Direct influence of structural connectivity on functional connectivity and functional segregation, adjusted for age, sex and education

To analyze the direct association of structural connectivity on functional segregation and functional connectivity, we performed multiple linear regression analyses, adjusted for age sex and education. We iteratively tested the model with global mean functional connectivity, functional connectivity within all networks, functional connectivity between all networks and with global functional segregation.

While structural connectivity exhibited a direct association with functional segregation (r2 = 0.06, r = 0.04, p = 0.01), no such relationship was observed between structural connectivity and global mean functional connectivity (r2 = 0.02, r = −0.002, p = 0.95), global within network connectivity (r2= 0.05, r = 0.022, p = 0.26) or global between network connectivity (r2 = 0.0035, r = −0.03, p = 0.12) (see Table 3). To confirm the age-independence of this association, the interaction term between age structural connectivity in relation to functional segregation was examined in an additional model and was found to be non-significant (p = 0.47). Again, this analysis was also repeated with correlation matrices consisting exclusively of anti-correlations which showed no association of negative functional connectivity with structural connectivity (see in the Supplementary Table 1).

Table 3. Analysis results–for the multiple regression as well as the mediation analysis, representing unstandardized coefficient estimate (beta), SE, standardized estimate (standard beta) and the p-value.

Structural connectivity as a mediator between age and functional connectivity and segregation, adjusted for sex and education

To assess whether structural connectivity acts as a mediator on the relation between age and functional connectivity or functional segregation we performed a mediation analysis. At the global level, age was the predictor of the outcome variable global functional segregation or of the three measures of global functional connectivity, respectively. Structural connectivity across the cortex acted as a possible mediator.

Across the whole cortex, structural connectivity showed a significant but weak (β = −0.024) partial mediation relationship between age and functional segregation (see Figure 2). In contrast, no mediation relationship was observed between age and any of the three functional connectivity measures.

Figure 2. Mediation of the relation between age and functional measurements by structural connectivity on global scale. Path a: relationship between age and structural connectivity. Path b: relationship between structural connectivity and functional measurements. Path c: direct relationship between age and functional measurements.

Furthermore, the network-specific structural connectivity was exploratively investigated as a potential mediator of the relationship between age and network-specific functional segregation or network-specific functional connectivity in five associative resting state networks (Default, Dorsal, Salience, Control, and Limbic network). Solely the network specific structural connectivity of the default mode network revealed a partial mediation effect (see in the Supplementary Figure 1A).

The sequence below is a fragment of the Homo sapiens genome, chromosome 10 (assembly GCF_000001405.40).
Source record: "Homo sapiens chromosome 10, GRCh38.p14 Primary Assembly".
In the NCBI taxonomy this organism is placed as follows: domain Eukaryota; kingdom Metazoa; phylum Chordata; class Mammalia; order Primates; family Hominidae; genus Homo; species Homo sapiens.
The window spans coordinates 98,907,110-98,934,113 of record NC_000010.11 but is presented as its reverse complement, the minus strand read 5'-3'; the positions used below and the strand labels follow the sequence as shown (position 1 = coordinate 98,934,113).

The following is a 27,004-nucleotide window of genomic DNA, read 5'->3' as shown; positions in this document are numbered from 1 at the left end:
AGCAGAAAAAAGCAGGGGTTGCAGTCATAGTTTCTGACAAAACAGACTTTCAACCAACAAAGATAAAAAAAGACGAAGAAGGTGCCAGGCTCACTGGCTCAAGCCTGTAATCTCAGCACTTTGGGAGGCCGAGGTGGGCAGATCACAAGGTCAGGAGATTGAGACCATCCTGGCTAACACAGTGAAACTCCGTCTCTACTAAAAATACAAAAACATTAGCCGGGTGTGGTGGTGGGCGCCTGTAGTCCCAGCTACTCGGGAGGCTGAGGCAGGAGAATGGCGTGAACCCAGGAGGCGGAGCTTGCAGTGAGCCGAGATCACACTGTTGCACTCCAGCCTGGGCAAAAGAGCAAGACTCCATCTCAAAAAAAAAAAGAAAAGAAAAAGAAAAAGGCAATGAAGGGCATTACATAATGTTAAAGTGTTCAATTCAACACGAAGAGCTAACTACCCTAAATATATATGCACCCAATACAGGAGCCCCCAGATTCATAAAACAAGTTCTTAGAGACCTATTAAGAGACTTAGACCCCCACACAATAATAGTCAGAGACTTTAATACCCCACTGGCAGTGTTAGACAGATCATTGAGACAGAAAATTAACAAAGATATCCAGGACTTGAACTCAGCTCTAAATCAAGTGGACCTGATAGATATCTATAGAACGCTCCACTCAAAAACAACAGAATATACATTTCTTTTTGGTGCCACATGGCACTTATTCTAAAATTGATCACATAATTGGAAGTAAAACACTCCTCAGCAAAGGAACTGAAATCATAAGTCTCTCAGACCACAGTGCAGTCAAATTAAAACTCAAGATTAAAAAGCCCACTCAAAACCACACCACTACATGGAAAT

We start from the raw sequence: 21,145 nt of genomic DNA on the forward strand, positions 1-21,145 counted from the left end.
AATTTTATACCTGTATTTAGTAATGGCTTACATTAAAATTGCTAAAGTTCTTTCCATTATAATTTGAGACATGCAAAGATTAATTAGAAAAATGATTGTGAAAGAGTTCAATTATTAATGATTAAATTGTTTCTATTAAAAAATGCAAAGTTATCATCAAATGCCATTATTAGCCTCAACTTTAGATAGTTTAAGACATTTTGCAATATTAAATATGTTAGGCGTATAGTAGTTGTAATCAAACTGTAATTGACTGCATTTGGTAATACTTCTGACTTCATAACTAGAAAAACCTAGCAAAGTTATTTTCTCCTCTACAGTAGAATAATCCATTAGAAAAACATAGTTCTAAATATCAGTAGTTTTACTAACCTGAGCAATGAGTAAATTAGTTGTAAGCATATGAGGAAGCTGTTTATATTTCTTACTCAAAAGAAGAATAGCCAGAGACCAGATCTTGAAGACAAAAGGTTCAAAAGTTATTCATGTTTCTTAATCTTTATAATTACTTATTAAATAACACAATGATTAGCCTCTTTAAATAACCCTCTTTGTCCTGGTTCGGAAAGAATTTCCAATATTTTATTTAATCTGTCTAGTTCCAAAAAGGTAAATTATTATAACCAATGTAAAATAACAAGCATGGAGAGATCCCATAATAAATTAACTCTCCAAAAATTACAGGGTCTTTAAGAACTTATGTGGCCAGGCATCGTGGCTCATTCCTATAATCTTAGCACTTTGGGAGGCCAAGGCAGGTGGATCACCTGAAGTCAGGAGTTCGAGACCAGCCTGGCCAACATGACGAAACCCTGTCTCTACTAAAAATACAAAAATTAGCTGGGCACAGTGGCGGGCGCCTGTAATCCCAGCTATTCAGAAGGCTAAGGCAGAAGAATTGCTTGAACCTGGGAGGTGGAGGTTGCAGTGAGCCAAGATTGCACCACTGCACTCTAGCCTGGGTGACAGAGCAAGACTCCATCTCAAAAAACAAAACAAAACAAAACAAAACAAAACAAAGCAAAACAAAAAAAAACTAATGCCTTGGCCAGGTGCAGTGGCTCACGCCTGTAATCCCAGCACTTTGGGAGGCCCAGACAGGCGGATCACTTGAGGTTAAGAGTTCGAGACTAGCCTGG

Direct influence of functional connectivity and functional segregation on executive cognitive function, adjusted for age, sex, education and structural connectivity

In the second part of the analysis, we conducted multiple linear regressions to investigate a possible direct association of all three global functional connectivity measures or global functional segregation on executive cognitive function in the form of the TMT B score. These models were controlled for age, sex and education.

Global functional segregation showed a direct influence on the TMT B score (r2 = 0.2, r = −0.044, p = 0.03). At the same time, neither global mean functional connectivity (r2 = 0.2, r = −0.009, p = 0.19), global within network connectivity (r2 = 0.2, r = −0.022, p = 0.7), nor global between network connectivity (r2 = 0.2, r = 0.016, p = 0.99) exhibited an association with the cognitive score (see Table 3).

Functional connectivity and functional segregation as a mediator between age and executive cognitive function, adjusted for sex, education and structural connectivity

Finally, to investigate whether one of the functional parameters mediates the relationship of age with the TMT B score, we conducted a second mediation analysis.

Age was the predictor for the outcome variable TMT B-score, while on global scale, functional segregation and all three measures of functional connectivity were possible mediators.

Decreasing global functional segregation was the only parameter exhibiting a partial mediation relationship between age and executive cognitive function (β = −0.012) (see Figure 3).

Figure 3. Mediation of the relation between age and TMTB score by functional measurements on global scale. Path a: relationship between age and the logarithmized TMTB score. Path b: relationship between functional measurements and TMTB score. Path c: direct relationship between age and TMTB score.

Again, network-specific functional connectivity and network-specific functional segregation were exploratively investigated in the five resting state networks as potential mediators between age and TMTB. Both the network-specific functional connectivity and the network-specific segregation of the default mode network showed a partial mediation effect between age and the TMTB score. The significant results of this analysis are shown in the (see in the Supplementary Figures 1B, C).